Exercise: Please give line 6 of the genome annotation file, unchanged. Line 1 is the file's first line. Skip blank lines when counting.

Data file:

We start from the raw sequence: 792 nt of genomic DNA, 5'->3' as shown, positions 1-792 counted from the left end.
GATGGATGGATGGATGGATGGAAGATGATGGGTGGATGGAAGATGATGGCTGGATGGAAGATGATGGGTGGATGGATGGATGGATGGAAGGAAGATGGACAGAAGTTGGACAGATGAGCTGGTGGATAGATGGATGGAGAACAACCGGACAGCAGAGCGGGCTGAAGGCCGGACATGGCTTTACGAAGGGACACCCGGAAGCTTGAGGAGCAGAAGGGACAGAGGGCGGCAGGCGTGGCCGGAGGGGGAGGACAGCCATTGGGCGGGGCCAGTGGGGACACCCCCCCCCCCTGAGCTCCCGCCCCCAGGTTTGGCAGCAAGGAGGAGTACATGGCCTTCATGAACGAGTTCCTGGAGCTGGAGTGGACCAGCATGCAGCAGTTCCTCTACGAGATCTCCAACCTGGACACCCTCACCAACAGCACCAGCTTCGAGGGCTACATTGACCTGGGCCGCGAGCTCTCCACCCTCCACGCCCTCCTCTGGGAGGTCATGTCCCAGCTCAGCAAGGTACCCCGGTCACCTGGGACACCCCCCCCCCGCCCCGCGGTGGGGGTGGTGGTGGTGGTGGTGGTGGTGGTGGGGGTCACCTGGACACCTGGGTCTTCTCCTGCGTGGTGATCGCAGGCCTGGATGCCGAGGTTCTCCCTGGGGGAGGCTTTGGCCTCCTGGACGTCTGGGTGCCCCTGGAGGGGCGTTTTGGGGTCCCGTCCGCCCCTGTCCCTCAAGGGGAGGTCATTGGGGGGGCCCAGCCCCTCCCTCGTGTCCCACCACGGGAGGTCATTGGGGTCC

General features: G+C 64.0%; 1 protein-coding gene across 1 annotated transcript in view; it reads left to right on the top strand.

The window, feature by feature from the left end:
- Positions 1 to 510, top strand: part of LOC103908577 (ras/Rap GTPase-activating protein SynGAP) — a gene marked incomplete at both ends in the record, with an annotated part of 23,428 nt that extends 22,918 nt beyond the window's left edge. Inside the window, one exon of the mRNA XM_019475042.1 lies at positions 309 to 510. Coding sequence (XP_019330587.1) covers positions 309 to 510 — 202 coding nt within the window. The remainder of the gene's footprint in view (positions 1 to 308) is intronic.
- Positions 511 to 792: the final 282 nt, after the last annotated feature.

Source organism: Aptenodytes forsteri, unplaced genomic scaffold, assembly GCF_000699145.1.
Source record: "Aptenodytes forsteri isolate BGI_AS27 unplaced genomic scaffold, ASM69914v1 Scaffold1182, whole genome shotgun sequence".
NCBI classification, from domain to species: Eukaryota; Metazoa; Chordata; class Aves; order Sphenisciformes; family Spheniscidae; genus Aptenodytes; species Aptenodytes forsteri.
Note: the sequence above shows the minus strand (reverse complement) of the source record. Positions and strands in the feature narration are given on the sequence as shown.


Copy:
- Positions 511 to 792: the final 282 nt, after the last annotated feature.